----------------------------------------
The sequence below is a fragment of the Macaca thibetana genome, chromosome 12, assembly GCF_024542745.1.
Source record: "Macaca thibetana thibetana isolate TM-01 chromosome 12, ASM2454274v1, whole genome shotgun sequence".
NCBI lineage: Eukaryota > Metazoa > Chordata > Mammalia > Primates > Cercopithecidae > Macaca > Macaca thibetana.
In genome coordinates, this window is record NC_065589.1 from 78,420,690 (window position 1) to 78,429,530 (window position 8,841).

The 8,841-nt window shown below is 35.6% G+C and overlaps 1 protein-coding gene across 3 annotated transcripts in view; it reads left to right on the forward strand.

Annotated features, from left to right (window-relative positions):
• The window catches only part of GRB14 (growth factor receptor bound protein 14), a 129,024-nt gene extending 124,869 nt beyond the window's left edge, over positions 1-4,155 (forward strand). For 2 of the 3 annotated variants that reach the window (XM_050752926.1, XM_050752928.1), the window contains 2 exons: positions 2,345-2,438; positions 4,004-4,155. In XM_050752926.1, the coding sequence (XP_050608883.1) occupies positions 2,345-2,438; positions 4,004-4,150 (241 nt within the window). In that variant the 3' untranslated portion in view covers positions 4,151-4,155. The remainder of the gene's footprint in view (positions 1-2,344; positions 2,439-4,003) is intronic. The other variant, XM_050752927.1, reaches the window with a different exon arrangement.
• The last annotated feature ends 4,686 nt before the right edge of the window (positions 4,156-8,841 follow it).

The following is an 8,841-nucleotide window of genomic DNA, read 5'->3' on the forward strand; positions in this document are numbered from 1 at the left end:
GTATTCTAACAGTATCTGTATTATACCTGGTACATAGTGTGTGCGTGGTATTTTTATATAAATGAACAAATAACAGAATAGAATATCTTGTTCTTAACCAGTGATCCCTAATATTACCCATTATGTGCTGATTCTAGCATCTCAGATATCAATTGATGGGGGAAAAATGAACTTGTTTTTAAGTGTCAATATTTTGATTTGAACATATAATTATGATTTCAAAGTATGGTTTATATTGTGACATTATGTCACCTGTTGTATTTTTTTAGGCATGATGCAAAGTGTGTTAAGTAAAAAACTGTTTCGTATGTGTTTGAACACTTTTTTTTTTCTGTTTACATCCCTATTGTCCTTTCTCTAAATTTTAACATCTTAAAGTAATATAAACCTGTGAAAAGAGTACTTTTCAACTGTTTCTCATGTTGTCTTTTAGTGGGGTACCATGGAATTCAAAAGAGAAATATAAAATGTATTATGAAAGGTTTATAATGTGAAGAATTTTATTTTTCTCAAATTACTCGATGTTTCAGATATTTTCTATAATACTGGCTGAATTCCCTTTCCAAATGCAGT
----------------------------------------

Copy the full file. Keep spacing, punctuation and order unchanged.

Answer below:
The sequence below is a fragment of the Macaca thibetana genome, chromosome 12, assembly GCF_024542745.1.
Source record: "Macaca thibetana thibetana isolate TM-01 chromosome 12, ASM2454274v1, whole genome shotgun sequence".
NCBI lineage: Eukaryota > Metazoa > Chordata > Mammalia > Primates > Cercopithecidae > Macaca > Macaca thibetana.
In genome coordinates, this window is record NC_065589.1 from 78,420,690 (window position 1) to 78,429,530 (window position 8,841).

The 8,841-nt window shown below is 35.6% G+C and overlaps 1 protein-coding gene across 3 annotated transcripts in view; it reads left to right on the forward strand.

Annotated features, from left to right (window-relative positions):
• The window catches only part of GRB14 (growth factor receptor bound protein 14), a 129,024-nt gene extending 124,869 nt beyond the window's left edge, over positions 1-4,155 (forward strand). For 2 of the 3 annotated variants that reach the window (XM_050752926.1, XM_050752928.1), the window contains 2 exons: positions 2,345-2,438; positions 4,004-4,155. In XM_050752926.1, the coding sequence (XP_050608883.1) occupies positions 2,345-2,438; positions 4,004-4,150 (241 nt within the window). In that variant the 3' untranslated portion in view covers positions 4,151-4,155. The remainder of the gene's footprint in view (positions 1-2,344; positions 2,439-4,003) is intronic. The other variant, XM_050752927.1, reaches the window with a different exon arrangement.
• The last annotated feature ends 4,686 nt before the right edge of the window (positions 4,156-8,841 follow it).

The following is an 8,841-nucleotide window of genomic DNA, read 5'->3' on the forward strand; positions in this document are numbered from 1 at the left end:
GTATTCTAACAGTATCTGTATTATACCTGGTACATAGTGTGTGCGTGGTATTTTTATATAAATGAACAAATAACAGAATAGAATATCTTGTTCTTAACCAGTGATCCCTAATATTACCCATTATGTGCTGATTCTAGCATCTCAGATATCAATTGATGGGGGAAAAATGAACTTGTTTTTAAGTGTCAATATTTTGATTTGAACATATAATTATGATTTCAAAGTATGGTTTATATTGTGACATTATGTCACCTGTTGTATTTTTTTAGGCATGATGCAAAGTGTGTTAAGTAAAAAACTGTTTCGTATGTGTTTGAACACTTTTTTTTTTCTGTTTACATCCCTATTGTCCTTTCTCTAAATTTTAACATCTTAAAGTAATATAAACCTGTGAAAAGAGTACTTTTCAACTGTTTCTCATGTTGTCTTTTAGTGGGGTACCATGGAATTCAAAAGAGAAATATAAAATGTATTATGAAAGGTTTATAATGTGAAGAATTTTATTTTTCTCAAATTACTCGATGTTTCAGATATTTTCTATAATACTGGCTGAATTCCCTTTCCAAATGCAGT